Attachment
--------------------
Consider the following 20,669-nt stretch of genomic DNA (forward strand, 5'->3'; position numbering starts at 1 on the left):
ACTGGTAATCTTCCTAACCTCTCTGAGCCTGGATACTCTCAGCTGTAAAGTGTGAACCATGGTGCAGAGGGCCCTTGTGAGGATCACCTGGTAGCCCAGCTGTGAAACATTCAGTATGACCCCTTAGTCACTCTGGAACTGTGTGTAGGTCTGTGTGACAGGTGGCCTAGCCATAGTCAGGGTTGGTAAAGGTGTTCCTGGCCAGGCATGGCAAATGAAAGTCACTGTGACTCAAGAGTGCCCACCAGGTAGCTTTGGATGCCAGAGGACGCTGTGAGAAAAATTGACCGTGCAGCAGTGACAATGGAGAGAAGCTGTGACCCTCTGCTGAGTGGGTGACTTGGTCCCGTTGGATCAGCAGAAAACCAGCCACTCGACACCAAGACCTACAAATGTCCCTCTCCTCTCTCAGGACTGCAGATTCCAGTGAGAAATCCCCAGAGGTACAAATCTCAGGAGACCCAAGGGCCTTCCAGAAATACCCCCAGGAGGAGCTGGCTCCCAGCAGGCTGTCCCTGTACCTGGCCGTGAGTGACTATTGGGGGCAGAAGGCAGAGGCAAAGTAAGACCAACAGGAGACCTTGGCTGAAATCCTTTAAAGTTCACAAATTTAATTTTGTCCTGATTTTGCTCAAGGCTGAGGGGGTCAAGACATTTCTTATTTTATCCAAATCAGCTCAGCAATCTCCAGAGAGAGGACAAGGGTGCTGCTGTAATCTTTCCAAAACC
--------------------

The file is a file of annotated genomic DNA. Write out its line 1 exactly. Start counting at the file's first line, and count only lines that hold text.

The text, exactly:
Consider the following 20,669-nt stretch of genomic DNA (forward strand, 5'->3'; position numbering starts at 1 on the left):